Kahlúa Espresso Gelato can be equated to the tastiest, most rich and creamy latte you’ve ever had — with a splash of Kahlúa and a touch of chocolate.
I was introduced to the flavor of coffee at a very early age, probably under ten-years-old.
And no, not in a mug with half and half!
Inspiration for Kahlúa Espresso Gelato Recipe
Rather, in pint-sized container of Häagen-Dazs coffee ice cream. It was, and still is my dad’s favorite flavor. It didn’t have to be Häagen-Dazs, but I think more often than not, it was.
So naturally, I’m making my dad this insanely delicious Kahlúa Espresso Gelato.
What’s in this recipe?
- egg yolks
- chocolate covered espresso beans
- instant espresso powder
And as always, my favorite part of the process of making gelato or ice cream, is when I remove the lid to the machine to reveal the beauty of the creamy blend of ingredients and flavors.
What is the Difference Between Gelato and Ice Cream?
- Air. Gelato is churned much more slowly than ice cream, and as a result has less air incorporated into it. This makes it more dense.
- Temperature. Typically, gelato is served at a slightly warmer temperature. This naturally makes it a bit softer than ice cream.
- Fat. Gelato also typically has less fat than ice cream, making the flavor more intense. Gelato usually has a 4-6% fat content, while it’s said that ice cream isn’t sold with anything less than 10%.
I highly recommend trying this recipe and inviting a few friends or family over this weekend to partake in its deliciousness. And it will cool you down from the summer heat!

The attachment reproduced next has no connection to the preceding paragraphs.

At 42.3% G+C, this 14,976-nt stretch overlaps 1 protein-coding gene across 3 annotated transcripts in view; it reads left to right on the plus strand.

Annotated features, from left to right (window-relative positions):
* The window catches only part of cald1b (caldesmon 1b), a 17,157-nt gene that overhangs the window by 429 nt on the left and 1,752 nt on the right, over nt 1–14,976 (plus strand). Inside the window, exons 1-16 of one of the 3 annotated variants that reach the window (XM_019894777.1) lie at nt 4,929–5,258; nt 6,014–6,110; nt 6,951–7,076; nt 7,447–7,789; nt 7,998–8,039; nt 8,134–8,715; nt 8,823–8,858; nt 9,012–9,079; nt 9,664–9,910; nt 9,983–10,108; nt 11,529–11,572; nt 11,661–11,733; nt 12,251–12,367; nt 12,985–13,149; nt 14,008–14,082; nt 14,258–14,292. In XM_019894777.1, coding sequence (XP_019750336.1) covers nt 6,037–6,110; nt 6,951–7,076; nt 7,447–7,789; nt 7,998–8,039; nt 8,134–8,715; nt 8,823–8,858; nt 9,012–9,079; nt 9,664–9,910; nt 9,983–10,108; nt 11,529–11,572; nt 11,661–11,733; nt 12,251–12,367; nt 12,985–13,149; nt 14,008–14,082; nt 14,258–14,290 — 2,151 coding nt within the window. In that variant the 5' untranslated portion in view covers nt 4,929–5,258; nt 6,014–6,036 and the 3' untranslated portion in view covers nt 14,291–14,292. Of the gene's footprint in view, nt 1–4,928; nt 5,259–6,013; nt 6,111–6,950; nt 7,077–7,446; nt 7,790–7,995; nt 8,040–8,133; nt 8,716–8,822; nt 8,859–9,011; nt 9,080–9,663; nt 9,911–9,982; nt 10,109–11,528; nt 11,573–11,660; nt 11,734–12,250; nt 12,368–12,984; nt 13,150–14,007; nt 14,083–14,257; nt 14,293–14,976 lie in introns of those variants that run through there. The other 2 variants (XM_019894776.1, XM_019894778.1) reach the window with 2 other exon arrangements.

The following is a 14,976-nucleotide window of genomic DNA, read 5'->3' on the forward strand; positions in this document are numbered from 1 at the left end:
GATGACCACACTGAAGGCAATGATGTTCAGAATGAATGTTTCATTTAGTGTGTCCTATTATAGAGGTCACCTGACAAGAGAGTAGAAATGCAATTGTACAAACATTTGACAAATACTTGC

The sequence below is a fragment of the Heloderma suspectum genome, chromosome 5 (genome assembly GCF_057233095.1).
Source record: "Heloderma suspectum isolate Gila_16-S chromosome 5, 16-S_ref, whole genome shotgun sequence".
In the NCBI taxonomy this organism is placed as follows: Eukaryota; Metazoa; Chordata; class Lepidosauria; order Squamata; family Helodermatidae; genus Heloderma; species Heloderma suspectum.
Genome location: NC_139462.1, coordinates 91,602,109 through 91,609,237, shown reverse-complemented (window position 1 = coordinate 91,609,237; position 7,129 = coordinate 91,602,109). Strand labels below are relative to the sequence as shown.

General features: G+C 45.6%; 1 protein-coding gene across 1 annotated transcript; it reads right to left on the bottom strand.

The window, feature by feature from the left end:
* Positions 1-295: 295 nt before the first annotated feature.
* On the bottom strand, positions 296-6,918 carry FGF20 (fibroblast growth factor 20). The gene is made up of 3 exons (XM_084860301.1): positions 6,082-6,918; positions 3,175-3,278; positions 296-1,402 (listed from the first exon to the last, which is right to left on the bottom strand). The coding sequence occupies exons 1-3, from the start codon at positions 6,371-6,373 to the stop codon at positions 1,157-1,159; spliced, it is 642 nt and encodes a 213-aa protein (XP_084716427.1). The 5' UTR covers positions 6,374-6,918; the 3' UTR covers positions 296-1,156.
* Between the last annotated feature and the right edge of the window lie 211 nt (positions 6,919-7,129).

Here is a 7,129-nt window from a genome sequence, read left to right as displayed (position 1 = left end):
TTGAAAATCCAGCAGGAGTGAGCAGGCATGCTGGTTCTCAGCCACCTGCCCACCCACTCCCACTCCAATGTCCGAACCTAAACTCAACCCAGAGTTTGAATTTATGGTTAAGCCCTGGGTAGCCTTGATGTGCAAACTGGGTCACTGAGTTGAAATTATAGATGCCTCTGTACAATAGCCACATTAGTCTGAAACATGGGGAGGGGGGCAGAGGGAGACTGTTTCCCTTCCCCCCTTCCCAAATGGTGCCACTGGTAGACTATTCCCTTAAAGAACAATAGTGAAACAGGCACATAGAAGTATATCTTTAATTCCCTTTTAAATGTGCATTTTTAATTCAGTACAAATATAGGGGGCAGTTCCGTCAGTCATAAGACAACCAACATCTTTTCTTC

Enjoy! (Kahlúa Espresso Gelato recipe is below.)
I just adore the flavor of coffee! If you do too — and I’m assuming that’s why you’ve stopped by the recipe — than you’ll want to check out my Best Recipes for Coffee Lovers.
Kahlúa Espresso Gelato Recipe
- Add the milk, cream, ⅓ cup of the sugar, espresso, kahlúa and vanilla to a medium-large saucepan. Stir to blend and place it over medium heat. Cook just until the sugar has completely dissolved, and it's beginning to simmer, a few minutes. Turn off the heat and leave this on the stove.
- In a medium-sized mixing bowl, combine the egg yolks with the remaining 1/4 cup of sugar. Use an electric mixer, with the whisk attachment, on a high speed to blend until the eggs become thick and pale yellow, about 3 minutes. (You can of course also use a hand whisk -- it will just take longer and use a lot of muscle.)
- Pour about 1 cup of the warm milk mixture into the egg mixture and immediately stir to blend. Then add this mixture back into the saucepan.
- Cook over very low heat, stirring constantly (a wooden spoon is best), until the mixture becomes thick enough to coat the back of a wooden spoon, about 7 minutes. (Timing is important here -- you want to remove it as soon as it's at the point -- usually it's when I see the first couple of bubbles from the heat. If it goes too long it might curdle.)
- Place a strainer over a medium-sized bowl and pour the warm custard mixture through the strainer and into the bowl. Once it's at room temperature, cover tightly with plastic wrap and refrigerate for at least 4 hours and ideally overnight.
- Transfer to an ice-cream/gelato maker, and freeze according to the machine's instructions.
- While the it's churning, crush the chocolate covered espresso beans. Here's how: add them to a heavy-duty, zip-lock bag and seal it, removing the air. Then use a meat mallet or the bottom of a small, heavy-bottomed sauté pan to crush the beans.
- Once the gelato is ready, gently mix in the crushed chocolate-covered espresso beans. Serve immediately if you want it very soft, or place it in the freezer until you're ready to serve.
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